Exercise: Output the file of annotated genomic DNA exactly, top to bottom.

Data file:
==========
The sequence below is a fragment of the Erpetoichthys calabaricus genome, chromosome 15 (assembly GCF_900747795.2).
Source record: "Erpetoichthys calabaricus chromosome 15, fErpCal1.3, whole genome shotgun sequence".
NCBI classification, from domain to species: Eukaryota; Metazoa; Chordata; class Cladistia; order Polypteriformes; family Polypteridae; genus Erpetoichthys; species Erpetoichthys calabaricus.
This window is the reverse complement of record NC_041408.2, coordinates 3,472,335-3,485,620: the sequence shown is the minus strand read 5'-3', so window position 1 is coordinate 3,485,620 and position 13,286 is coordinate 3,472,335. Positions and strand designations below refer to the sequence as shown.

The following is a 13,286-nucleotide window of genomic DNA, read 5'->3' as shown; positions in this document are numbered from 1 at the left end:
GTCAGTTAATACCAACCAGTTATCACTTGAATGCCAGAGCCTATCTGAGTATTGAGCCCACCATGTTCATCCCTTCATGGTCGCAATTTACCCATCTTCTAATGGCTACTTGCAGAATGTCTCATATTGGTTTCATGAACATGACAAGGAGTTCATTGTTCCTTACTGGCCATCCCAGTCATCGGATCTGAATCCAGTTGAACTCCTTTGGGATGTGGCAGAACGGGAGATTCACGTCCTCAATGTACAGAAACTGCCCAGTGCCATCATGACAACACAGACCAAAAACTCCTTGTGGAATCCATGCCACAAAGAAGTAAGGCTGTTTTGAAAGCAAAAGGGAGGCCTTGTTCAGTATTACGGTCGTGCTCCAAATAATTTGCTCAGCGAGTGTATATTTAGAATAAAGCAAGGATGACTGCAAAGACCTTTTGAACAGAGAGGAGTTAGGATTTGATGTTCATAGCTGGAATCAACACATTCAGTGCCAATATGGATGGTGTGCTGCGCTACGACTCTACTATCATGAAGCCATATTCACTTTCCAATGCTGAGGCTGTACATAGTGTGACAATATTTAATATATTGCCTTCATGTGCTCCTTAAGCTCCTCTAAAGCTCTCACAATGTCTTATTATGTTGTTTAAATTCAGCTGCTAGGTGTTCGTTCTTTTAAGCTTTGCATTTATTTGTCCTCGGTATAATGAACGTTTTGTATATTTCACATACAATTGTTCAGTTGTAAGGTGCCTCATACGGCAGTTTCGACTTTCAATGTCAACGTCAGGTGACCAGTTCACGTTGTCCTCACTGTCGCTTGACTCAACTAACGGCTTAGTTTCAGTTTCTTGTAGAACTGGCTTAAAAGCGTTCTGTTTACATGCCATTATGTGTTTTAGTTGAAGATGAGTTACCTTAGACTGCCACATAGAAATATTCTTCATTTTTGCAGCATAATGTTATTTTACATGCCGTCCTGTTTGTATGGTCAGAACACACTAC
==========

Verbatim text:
The sequence below is a fragment of the Erpetoichthys calabaricus genome, chromosome 15 (assembly GCF_900747795.2).
Source record: "Erpetoichthys calabaricus chromosome 15, fErpCal1.3, whole genome shotgun sequence".
NCBI classification, from domain to species: Eukaryota; Metazoa; Chordata; class Cladistia; order Polypteriformes; family Polypteridae; genus Erpetoichthys; species Erpetoichthys calabaricus.
This window is the reverse complement of record NC_041408.2, coordinates 3,472,335-3,485,620: the sequence shown is the minus strand read 5'-3', so window position 1 is coordinate 3,485,620 and position 13,286 is coordinate 3,472,335. Positions and strand designations below refer to the sequence as shown.

The following is a 13,286-nucleotide window of genomic DNA, read 5'->3' as shown; positions in this document are numbered from 1 at the left end:
GTCAGTTAATACCAACCAGTTATCACTTGAATGCCAGAGCCTATCTGAGTATTGAGCCCACCATGTTCATCCCTTCATGGTCGCAATTTACCCATCTTCTAATGGCTACTTGCAGAATGTCTCATATTGGTTTCATGAACATGACAAGGAGTTCATTGTTCCTTACTGGCCATCCCAGTCATCGGATCTGAATCCAGTTGAACTCCTTTGGGATGTGGCAGAACGGGAGATTCACGTCCTCAATGTACAGAAACTGCCCAGTGCCATCATGACAACACAGACCAAAAACTCCTTGTGGAATCCATGCCACAAAGAAGTAAGGCTGTTTTGAAAGCAAAAGGGAGGCCTTGTTCAGTATTACGGTCGTGCTCCAAATAATTTGCTCAGCGAGTGTATATTTAGAATAAAGCAAGGATGACTGCAAAGACCTTTTGAACAGAGAGGAGTTAGGATTTGATGTTCATAGCTGGAATCAACACATTCAGTGCCAATATGGATGGTGTGCTGCGCTACGACTCTACTATCATGAAGCCATATTCACTTTCCAATGCTGAGGCTGTACATAGTGTGACAATATTTAATATATTGCCTTCATGTGCTCCTTAAGCTCCTCTAAAGCTCTCACAATGTCTTATTATGTTGTTTAAATTCAGCTGCTAGGTGTTCGTTCTTTTAAGCTTTGCATTTATTTGTCCTCGGTATAATGAACGTTTTGTATATTTCACATACAATTGTTCAGTTGTAAGGTGCCTCATACGGCAGTTTCGACTTTCAATGTCAACGTCAGGTGACCAGTTCACGTTGTCCTCACTGTCGCTTGACTCAACTAACGGCTTAGTTTCAGTTTCTTGTAGAACTGGCTTAAAAGCGTTCTGTTTACATGCCATTATGTGTTTTAGTTGAAGATGAGTTACCTTAGACTGCCACATAGAAATATTCTTCATTTTTGCAGCATAATGTTATTTTACATGCCGTCCTGTTTGTATGGTCAGAACACACTAC